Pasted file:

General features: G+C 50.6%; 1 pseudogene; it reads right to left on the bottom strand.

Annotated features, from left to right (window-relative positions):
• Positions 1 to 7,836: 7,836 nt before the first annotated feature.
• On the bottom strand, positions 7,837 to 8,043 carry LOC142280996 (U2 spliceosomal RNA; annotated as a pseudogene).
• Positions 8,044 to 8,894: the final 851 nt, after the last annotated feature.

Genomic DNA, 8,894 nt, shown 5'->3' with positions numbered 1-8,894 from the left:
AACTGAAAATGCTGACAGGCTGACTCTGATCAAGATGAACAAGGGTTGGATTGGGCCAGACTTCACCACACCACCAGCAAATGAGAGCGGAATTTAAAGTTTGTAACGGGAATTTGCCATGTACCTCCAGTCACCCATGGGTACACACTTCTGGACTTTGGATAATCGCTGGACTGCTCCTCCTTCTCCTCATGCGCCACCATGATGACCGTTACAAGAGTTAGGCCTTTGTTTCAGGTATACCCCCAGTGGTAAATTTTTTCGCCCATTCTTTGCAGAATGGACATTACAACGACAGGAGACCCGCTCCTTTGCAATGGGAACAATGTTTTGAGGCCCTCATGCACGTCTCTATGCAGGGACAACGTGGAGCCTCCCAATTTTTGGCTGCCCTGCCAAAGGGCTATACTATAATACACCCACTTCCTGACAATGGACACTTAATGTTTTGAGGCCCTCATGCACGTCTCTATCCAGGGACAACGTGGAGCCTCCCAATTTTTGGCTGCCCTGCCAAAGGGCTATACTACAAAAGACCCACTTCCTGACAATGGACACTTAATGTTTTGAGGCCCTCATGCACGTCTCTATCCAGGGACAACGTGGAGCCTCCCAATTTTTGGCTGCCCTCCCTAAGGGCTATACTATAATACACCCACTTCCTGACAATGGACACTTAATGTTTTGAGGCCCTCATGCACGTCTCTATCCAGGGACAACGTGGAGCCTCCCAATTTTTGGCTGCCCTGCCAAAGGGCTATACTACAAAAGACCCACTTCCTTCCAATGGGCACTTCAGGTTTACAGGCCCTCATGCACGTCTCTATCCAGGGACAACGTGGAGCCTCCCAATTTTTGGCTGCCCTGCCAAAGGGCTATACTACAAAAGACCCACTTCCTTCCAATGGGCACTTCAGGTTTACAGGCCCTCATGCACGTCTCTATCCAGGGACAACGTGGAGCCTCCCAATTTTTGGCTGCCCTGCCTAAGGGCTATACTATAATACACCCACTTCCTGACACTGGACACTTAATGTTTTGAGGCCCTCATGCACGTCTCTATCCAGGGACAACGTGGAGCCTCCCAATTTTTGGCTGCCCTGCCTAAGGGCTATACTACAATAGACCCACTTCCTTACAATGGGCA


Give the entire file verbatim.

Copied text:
General features: G+C 50.6%; 1 pseudogene; it reads right to left on the bottom strand.

Annotated features, from left to right (window-relative positions):
• Positions 1 to 7,836: 7,836 nt before the first annotated feature.
• On the bottom strand, positions 7,837 to 8,043 carry LOC142280996 (U2 spliceosomal RNA; annotated as a pseudogene).
• Positions 8,044 to 8,894: the final 851 nt, after the last annotated feature.

Genomic DNA, 8,894 nt, shown 5'->3' with positions numbered 1-8,894 from the left:
AACTGAAAATGCTGACAGGCTGACTCTGATCAAGATGAACAAGGGTTGGATTGGGCCAGACTTCACCACACCACCAGCAAATGAGAGCGGAATTTAAAGTTTGTAACGGGAATTTGCCATGTACCTCCAGTCACCCATGGGTACACACTTCTGGACTTTGGATAATCGCTGGACTGCTCCTCCTTCTCCTCATGCGCCACCATGATGACCGTTACAAGAGTTAGGCCTTTGTTTCAGGTATACCCCCAGTGGTAAATTTTTTCGCCCATTCTTTGCAGAATGGACATTACAACGACAGGAGACCCGCTCCTTTGCAATGGGAACAATGTTTTGAGGCCCTCATGCACGTCTCTATGCAGGGACAACGTGGAGCCTCCCAATTTTTGGCTGCCCTGCCAAAGGGCTATACTATAATACACCCACTTCCTGACAATGGACACTTAATGTTTTGAGGCCCTCATGCACGTCTCTATCCAGGGACAACGTGGAGCCTCCCAATTTTTGGCTGCCCTGCCAAAGGGCTATACTACAAAAGACCCACTTCCTGACAATGGACACTTAATGTTTTGAGGCCCTCATGCACGTCTCTATCCAGGGACAACGTGGAGCCTCCCAATTTTTGGCTGCCCTCCCTAAGGGCTATACTATAATACACCCACTTCCTGACAATGGACACTTAATGTTTTGAGGCCCTCATGCACGTCTCTATCCAGGGACAACGTGGAGCCTCCCAATTTTTGGCTGCCCTGCCAAAGGGCTATACTACAAAAGACCCACTTCCTTCCAATGGGCACTTCAGGTTTACAGGCCCTCATGCACGTCTCTATCCAGGGACAACGTGGAGCCTCCCAATTTTTGGCTGCCCTGCCAAAGGGCTATACTACAAAAGACCCACTTCCTTCCAATGGGCACTTCAGGTTTACAGGCCCTCATGCACGTCTCTATCCAGGGACAACGTGGAGCCTCCCAATTTTTGGCTGCCCTGCCTAAGGGCTATACTATAATACACCCACTTCCTGACACTGGACACTTAATGTTTTGAGGCCCTCATGCACGTCTCTATCCAGGGACAACGTGGAGCCTCCCAATTTTTGGCTGCCCTGCCTAAGGGCTATACTACAATAGACCCACTTCCTTACAATGGGCA